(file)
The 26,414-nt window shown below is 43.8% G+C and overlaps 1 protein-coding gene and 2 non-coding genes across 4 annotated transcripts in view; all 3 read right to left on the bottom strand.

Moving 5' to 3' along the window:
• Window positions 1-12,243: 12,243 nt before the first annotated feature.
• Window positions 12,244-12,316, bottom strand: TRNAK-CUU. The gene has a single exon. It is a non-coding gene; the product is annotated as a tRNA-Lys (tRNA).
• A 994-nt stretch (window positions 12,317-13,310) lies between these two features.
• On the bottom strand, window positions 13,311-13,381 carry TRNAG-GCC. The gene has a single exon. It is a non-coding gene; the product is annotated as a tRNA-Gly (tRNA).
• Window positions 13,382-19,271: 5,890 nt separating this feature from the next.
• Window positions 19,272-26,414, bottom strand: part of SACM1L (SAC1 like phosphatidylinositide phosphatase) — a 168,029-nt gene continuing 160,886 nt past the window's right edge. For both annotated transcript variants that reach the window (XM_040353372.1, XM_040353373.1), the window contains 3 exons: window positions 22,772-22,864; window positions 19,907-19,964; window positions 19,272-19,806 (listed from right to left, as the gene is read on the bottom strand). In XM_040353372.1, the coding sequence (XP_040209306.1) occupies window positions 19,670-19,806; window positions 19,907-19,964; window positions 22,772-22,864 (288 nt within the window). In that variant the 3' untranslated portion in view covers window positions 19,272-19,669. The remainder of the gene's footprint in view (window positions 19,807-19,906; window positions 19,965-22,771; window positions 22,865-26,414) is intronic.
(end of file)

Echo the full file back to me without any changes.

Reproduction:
The 26,414-nt window shown below is 43.8% G+C and overlaps 1 protein-coding gene and 2 non-coding genes across 4 annotated transcripts in view; all 3 read right to left on the bottom strand.

Moving 5' to 3' along the window:
• Window positions 1-12,243: 12,243 nt before the first annotated feature.
• Window positions 12,244-12,316, bottom strand: TRNAK-CUU. The gene has a single exon. It is a non-coding gene; the product is annotated as a tRNA-Lys (tRNA).
• A 994-nt stretch (window positions 12,317-13,310) lies between these two features.
• On the bottom strand, window positions 13,311-13,381 carry TRNAG-GCC. The gene has a single exon. It is a non-coding gene; the product is annotated as a tRNA-Gly (tRNA).
• Window positions 13,382-19,271: 5,890 nt separating this feature from the next.
• Window positions 19,272-26,414, bottom strand: part of SACM1L (SAC1 like phosphatidylinositide phosphatase) — a 168,029-nt gene continuing 160,886 nt past the window's right edge. For both annotated transcript variants that reach the window (XM_040353372.1, XM_040353373.1), the window contains 3 exons: window positions 22,772-22,864; window positions 19,907-19,964; window positions 19,272-19,806 (listed from right to left, as the gene is read on the bottom strand). In XM_040353372.1, the coding sequence (XP_040209306.1) occupies window positions 19,670-19,806; window positions 19,907-19,964; window positions 22,772-22,864 (288 nt within the window). In that variant the 3' untranslated portion in view covers window positions 19,272-19,669. The remainder of the gene's footprint in view (window positions 19,807-19,906; window positions 19,965-22,771; window positions 22,865-26,414) is intronic.